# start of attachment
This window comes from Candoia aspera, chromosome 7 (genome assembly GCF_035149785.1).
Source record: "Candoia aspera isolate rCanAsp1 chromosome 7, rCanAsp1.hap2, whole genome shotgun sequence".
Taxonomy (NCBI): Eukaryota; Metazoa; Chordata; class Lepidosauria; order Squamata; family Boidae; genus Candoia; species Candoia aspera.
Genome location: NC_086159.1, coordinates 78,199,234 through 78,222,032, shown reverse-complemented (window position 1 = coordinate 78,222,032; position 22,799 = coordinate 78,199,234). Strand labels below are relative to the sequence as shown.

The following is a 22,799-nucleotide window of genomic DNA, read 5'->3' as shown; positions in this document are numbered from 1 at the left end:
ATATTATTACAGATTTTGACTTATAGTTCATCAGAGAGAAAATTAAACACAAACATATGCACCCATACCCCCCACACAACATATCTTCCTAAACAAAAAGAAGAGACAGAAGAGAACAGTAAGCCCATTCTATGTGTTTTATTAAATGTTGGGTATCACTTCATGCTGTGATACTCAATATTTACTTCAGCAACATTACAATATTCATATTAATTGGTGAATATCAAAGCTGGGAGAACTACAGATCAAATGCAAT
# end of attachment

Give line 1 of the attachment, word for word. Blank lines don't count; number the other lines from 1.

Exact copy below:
This window comes from Candoia aspera, chromosome 7 (genome assembly GCF_035149785.1).